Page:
Students get sobering warning before prom season

Crash site
In this Sunday April 25, 2010 file photo, law enforcement officers stand behind flowers left at the scene where six people were killed in a two-car crash on Highway 95 about a half-mile west of downtown Cambridge, Minn.
AP Photo/St. Paul Pioneer Press, Chris Polydoroff

When a crash this weekend killed six people near Cambridge, Minn., it jarred Melissa Hoese, who lives about 20 miles away.

"You think about all your best friends and say 'Oh my gosh, what are they doing?,' " said Hoese, a senior at Princeton High School.

None of the teens in this weekend's crash attend Princeton schools, but Hoese and her classmates have dealt with tragedy before. During 2006 and 2007, seven Princeton students died in six different car crashes.

Officials have not determined whether alcohol was a factor in the weekend crash, but the State Patrol has said the smell of alcohol was coming from the car.

That has Hoese, 17, thinking ahead to Friday -- prom night in Princeton -- and the possibility that some of her classmates will celebrate by drinking illegally -- and driving.

With prom just days away, school officials in Princeton, and across Minnesota, are reminding students about safe driving. School leaders say they hope this year's messages will especially hit home, given the run of deadly crashes in recent days. The seven teenagers were among 11 people who died in four separate crashes across the state over the weekend.

CAR CRASH REENACTMENT AN ATTENTION GRABBER

Warning teenagers not to drive drunk is a message that bears repeating, Hoese said.

"People are kind of stupid around prom," she said. "I know a couple of my -- not close friends, but people I talk to -- who have done it and they say 'Oh, it's not going to stop me. I've gotten away with it so many times that I might as well keep doing it.'"

Hoese, president of her school's chapter of Students Against Destructive Decisions, said it is helping organize an event Thursday that was planned before this weekend's crashes. Students and others will re-enact a car crash in front of school, with paramedics responding to screaming victims and even airlifting someone away.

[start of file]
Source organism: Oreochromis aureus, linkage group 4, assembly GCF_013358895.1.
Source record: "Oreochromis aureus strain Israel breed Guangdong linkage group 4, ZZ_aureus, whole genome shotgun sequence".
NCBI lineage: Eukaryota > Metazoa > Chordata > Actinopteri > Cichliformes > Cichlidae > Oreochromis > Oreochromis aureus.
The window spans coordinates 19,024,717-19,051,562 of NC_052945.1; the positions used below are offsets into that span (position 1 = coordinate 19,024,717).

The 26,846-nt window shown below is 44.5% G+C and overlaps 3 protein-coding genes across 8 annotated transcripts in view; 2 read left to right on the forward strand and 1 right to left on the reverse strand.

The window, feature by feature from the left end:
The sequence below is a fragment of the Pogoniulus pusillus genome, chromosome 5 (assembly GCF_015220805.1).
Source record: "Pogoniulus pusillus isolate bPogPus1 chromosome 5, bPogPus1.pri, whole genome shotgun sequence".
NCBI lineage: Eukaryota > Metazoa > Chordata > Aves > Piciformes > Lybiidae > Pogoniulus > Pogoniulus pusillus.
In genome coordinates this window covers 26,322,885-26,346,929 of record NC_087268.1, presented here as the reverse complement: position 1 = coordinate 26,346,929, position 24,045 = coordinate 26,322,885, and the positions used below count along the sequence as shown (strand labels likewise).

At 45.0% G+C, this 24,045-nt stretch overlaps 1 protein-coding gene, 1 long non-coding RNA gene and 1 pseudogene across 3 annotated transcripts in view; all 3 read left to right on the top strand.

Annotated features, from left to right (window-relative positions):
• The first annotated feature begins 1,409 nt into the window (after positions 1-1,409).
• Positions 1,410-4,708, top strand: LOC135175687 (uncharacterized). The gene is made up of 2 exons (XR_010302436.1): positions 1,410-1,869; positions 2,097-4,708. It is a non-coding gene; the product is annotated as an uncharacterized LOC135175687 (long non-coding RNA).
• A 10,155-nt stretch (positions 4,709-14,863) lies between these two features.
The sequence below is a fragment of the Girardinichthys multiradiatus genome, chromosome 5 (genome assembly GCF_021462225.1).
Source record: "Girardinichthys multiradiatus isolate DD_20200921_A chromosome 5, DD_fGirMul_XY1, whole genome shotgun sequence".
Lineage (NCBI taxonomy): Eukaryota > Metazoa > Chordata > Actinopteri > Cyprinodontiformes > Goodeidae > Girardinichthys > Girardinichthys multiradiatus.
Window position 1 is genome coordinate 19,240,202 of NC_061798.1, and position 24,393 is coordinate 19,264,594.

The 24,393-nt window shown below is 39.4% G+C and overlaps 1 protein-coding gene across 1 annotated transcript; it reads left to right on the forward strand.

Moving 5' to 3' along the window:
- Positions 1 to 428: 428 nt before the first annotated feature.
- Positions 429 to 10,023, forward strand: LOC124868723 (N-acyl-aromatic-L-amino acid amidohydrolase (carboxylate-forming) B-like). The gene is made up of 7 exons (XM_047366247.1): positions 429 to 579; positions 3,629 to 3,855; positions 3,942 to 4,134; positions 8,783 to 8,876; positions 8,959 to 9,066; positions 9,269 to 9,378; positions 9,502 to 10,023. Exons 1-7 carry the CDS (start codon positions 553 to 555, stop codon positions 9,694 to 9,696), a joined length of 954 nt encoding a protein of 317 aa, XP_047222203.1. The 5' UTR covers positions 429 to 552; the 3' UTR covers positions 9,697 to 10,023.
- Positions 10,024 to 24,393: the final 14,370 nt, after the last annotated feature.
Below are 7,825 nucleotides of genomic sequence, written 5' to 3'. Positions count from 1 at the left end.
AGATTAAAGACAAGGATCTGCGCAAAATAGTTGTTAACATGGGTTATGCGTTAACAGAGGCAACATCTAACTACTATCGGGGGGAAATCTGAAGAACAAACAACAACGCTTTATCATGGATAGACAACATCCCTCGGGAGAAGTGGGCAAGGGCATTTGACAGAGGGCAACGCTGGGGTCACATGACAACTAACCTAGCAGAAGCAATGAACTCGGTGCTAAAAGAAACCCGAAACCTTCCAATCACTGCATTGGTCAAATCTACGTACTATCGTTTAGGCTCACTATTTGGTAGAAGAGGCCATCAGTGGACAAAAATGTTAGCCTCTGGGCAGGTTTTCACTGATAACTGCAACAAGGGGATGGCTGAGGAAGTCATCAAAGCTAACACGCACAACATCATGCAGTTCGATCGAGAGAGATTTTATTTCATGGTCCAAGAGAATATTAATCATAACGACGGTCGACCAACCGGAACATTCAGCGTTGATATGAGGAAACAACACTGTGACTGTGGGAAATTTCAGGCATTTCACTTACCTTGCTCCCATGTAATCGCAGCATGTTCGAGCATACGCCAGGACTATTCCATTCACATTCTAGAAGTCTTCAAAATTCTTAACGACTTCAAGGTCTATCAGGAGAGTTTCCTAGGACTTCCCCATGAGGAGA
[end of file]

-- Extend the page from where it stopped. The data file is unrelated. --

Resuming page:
The event grabs student attention, Princeton Superintendent Rick Lahn said.

"People are kind of stupid around prom."

"It's kind of a surreal thing to watch, even though you know they're actors and it's not real," Lahn said. "We're not trying to scare people, but they need to see the reality of what a serious car accident looks like."

The demonstration is similar to a real-life version of the graphic movies shown in driver's education classes.

There's also a prom this weekend at Cambridge-Isanti High School, where several of the weekend crash victims attended. Two of the school's students died. A third is the 16-year-old driver who was in her third week as a fully licensed driver.

Principal Mitchell Clausen said no crash re-enactment is planned for his school. But he said it's important to urge students to make good decisions, even as they grieve.

"I'm hoping to, once the dust settles a little bit, to talk about safety and seat belts and that kind of stuff -- as we do every year," Clausen said. "But I think it will kind of hit home more this year than any other year."

PARENTS HAVE A ROLE, TOO

Safety advocates say there's only so much a school can do. Parents have to play an even more important role by talking to their children about driving.

When a student at Sibley High School in Mendota Heights is caught with drugs or alcohol in or out of school, Ann Lindberg meets with them for counseling. Even though it teenagers often seem bent on ignoring parents, she said, parents need to set expectations for teenagers, not just about drinking, but for any number of risky activities.

"They need to know that you're not OK with them drinking -- however your viewpoint as a parent might be," said Lindberg, the school's chemical health coordinator. "The kids really do listen to their parents. All the studies have always shown that."

Car crashes are still the number one killer of young people between the ages of 15 and 20 in the United States. But the overall number of deaths -- both nationally and in Minnesota -- has steadily declined over the past decade.

In Minnesota, before this past weekend's accidents, a driver under 18 had been involved in a fatal accident only twice this year.

State officials credit the so-called 'graduated licensing laws' for the drop. Those laws include a ban on driving between midnight and 5 a.m. for those who've had their license less than six months. The driver of the weekend crash in Cambridge broke that law, the State Patrol said.

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